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Does Caffeine Affect Heart Rate?

Free essay example:

Louise Gilligan

Does Caffeine Affect Heart Rate?

In this experiment I will be trying to determine whether or not large amounts of caffeine cause an increase in heart rate. Increasing heart rate may also be a cause for increasing chances of CHD, which is a main cause of death in the UK. I will be conducting this experiment using the organism Daphnia, which for this experiment have been taken from a pond.

Background Information on Daphnia and Coronary Heart disease

Coronary heart disease is a disease of the heart and a main cause of death in the UK with over 120000 deaths in the UK each year. CHD is believed to be caused by numerous factors. These factors are believed to be: smoking, if you have high blood pressure, if you have a high blood cholesterol level, if you do little physical activity, if you have diabetes, or if you are overweight or obese. The factors of CHD all cause increase in heart rate and ultimately an increase in blood pressure. This therefore causes higher risk of damaging artery walls, causing increased chances of atheromas. These can either block the artery completely, or increase the chances of the formation of a blood clot. If the blood supply to the heart is constantly blocked, not enough oxygen can get to the heart increasing the chances of cell damage; this can cause a heart attack. Also, blood supply to the brain can be blocked, increasing chances of a stroke. Narrowing of arteries can result in tissue death and gangrene, or decay, of the tissues. Also arteries can burst when blood builds up behind a blockage causing an aneurysm.

Daphnia are small freshwater crustaceans, they may also be known as water fleas. In many environments, the Daphnia population is entirely females and reproduction occurs asexually. Under optimum conditions, a female may produce more than 100 eggs each nesting. This may occur every 3 days. A female may have as many as 25 broods in its lifetime, but the average is about 6. We chose the Daphnia because its heart is visible, on the back of its head, so we will be able to time the heart rate and compare it to a human's.

In using the Daphnia to experiment on; there are some ethical issues that arise. Firstly, we are using living organisms in our experiment. This may cause some problems as some people may believe it to be inhumane. This may be because of the fact that we will be exposing the Daphnia to conditions that may be harmful to their bodies and also fatal. Also, accidents may occur in the experiment that may again cause fatalities for the Daphnia. All these factors taken into consideration, throughout the experiment I will make sure that I do not use any more Daphnia than necessary and also try to be as careful as possible when experimenting on the Daphnia. Also, as the reproduction rate of the Daphnia is very high, there should be no huge damage in using some for my experiment.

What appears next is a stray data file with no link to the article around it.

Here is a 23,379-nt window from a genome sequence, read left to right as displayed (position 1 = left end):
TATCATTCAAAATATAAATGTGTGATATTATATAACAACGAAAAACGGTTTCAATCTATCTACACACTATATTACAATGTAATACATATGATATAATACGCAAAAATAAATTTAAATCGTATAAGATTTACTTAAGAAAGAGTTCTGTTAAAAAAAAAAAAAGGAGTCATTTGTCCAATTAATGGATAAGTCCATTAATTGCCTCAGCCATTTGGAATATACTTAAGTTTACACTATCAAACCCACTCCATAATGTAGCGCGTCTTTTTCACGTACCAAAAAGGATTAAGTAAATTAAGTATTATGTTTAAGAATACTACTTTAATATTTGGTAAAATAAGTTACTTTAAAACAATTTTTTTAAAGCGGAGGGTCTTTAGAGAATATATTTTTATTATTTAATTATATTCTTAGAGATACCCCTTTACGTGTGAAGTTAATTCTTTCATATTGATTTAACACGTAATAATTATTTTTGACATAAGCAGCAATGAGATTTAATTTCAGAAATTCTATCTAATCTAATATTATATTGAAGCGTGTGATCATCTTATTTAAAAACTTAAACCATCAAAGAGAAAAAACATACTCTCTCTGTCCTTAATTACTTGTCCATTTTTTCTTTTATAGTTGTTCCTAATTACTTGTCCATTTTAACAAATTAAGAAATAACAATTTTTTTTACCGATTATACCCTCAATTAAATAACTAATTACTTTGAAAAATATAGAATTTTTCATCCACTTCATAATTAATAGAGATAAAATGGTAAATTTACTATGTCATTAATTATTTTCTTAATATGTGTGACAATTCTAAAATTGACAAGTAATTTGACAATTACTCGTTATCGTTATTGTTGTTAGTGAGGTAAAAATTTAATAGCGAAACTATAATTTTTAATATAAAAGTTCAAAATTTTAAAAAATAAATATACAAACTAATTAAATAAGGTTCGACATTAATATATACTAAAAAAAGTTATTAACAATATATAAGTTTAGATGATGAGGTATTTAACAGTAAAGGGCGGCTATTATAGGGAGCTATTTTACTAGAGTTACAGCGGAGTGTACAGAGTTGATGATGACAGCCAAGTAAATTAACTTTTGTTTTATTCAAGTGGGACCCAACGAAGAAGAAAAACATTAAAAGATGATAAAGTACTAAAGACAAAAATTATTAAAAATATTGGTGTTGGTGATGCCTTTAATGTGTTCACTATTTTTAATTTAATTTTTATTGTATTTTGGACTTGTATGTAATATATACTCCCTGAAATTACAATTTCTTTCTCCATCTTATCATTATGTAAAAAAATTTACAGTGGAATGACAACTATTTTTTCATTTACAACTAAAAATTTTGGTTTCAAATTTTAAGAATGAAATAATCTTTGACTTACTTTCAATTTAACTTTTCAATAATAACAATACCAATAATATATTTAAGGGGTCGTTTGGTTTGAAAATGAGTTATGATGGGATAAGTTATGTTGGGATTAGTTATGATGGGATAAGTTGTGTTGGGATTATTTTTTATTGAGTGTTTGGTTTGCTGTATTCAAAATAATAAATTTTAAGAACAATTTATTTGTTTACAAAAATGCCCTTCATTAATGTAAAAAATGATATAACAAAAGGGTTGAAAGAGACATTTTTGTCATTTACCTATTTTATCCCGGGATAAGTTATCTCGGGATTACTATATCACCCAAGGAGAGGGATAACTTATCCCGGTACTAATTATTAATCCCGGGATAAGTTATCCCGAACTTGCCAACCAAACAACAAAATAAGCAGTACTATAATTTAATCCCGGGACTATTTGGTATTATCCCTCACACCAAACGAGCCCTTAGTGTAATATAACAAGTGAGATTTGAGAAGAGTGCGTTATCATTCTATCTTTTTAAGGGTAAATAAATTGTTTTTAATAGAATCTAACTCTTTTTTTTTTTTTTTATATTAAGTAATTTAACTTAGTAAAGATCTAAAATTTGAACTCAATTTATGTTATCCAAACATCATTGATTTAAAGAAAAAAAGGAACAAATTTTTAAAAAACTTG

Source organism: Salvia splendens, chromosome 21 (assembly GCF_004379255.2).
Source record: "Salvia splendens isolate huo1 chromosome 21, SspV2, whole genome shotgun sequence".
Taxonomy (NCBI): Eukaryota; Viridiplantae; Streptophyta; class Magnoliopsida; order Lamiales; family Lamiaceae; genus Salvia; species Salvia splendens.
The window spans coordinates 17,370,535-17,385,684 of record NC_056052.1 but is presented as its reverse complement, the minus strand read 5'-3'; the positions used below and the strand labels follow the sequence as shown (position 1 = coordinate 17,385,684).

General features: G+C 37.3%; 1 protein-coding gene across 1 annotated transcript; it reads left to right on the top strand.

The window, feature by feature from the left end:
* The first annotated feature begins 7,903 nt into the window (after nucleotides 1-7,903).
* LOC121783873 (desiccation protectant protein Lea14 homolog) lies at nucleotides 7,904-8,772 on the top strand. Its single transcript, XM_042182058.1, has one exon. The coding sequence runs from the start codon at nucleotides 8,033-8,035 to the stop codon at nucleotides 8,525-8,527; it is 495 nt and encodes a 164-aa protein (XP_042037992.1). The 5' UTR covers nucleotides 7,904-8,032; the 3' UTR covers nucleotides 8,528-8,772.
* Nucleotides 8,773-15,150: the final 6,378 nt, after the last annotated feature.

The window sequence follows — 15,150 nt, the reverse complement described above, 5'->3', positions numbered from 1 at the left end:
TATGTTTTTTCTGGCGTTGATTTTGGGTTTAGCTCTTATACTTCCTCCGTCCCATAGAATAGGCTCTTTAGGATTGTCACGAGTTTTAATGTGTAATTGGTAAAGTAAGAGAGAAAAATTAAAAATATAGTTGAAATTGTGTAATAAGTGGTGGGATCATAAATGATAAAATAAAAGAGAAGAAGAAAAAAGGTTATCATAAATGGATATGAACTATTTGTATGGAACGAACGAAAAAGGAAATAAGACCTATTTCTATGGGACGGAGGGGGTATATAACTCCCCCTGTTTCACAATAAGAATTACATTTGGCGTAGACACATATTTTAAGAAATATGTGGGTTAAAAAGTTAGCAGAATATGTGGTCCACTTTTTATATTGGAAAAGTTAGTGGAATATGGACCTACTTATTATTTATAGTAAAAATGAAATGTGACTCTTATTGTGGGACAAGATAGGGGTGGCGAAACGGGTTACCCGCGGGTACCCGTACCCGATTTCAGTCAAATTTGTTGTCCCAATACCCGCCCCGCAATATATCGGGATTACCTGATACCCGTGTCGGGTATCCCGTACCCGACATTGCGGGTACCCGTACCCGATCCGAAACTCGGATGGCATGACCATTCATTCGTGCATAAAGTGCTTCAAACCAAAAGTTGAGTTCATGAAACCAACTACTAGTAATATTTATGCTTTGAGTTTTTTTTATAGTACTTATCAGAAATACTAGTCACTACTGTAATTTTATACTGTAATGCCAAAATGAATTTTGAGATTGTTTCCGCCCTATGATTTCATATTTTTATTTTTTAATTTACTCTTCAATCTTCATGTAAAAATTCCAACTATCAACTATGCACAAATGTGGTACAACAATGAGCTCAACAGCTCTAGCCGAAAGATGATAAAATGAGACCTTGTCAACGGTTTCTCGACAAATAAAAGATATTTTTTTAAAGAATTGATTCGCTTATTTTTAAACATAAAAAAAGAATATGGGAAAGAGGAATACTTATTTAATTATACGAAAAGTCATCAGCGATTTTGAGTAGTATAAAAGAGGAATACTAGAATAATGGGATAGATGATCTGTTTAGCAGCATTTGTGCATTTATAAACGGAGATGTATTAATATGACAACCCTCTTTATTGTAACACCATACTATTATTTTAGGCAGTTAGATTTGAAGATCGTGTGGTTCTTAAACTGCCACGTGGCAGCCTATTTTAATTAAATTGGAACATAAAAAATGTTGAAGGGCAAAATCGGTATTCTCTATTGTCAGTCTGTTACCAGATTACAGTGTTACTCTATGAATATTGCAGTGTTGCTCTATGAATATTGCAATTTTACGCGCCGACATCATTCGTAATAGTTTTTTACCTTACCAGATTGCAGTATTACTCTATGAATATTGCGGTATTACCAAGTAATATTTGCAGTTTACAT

Hypothesis: I predict that as caffeine concentration increases, the faster the Daphnia’s heartbeat will be. I think this because caffeine has already been proven as a stimulant for humans keeping you awake and making you more alert.

Risk Assessment

Wear goggles when handling caffeine, as it may be irritable if it enters eyes

Do not consume any of the caffeine

Wash hands after handling Caffeine and Pond water                                        

Equipment:

Daphnia, minimum of 5

Distilled Water

Pure Caffeine

Microscope

Microscope Slide        

5 beakers

In the experiment, our dependent variable will be the concentration of caffeine used on the Daphnia as this is what we will be controlling to determine heart rate. The dependent variable as a result of this will be the daphnia’s heart rate, which will vary depending on the effects of the caffeine.

For the preliminary experiment, we will be counting the Daphnia’s heartbeat for 10 seconds. The preliminary will be carried out on Daphnia taken from their natural habitat of pond water to see what the Daphnia’s heart rate would be under normal circumstances. This will give us an idea of how much Caffeine intake will affect heart rate as it will give us a result for comparison with the rest of the results.

Procedure:

Choose five Daphnia, all of similar size

Take pure caffeine, 0.5 ml, into small beaker.

Carry out serial dilution: Use syringe to remove 0.25ml caffeine from first beaker, add to new beaker with 0.25ml distilled water. Repeat serial dilution until concentrations of 0.5, 0.25, 0.125, 0.6 and 0ml of caffeine concentration have been added to each beaker

Place each of the daphnia into each beaker with the different concentrations

Leave for 5 minutes

After 5 minutes, transfer daphnia from beaker to microscope slide

Place slide under microscope and adjust microscope appropriately

When ready, begin stop clock and count the amount of heartbeats for 10 seconds, whilst doing this, dot on paper the amount of heartbeats that occur.

After 10 seconds, stop the timer

Repeat 5 times

Record results in appropriate table

Repeat for all concentrations of caffeine.

Caffeine Concentration

Time (s)

Group

0.5

0.25

0.125

0.06

0

10

1

33,31,36,35,42

40,42,45,39,44

45,46,39,50,45

69,55,53,57,55

68,64,65,70,81

10

2

33,34,34,36,37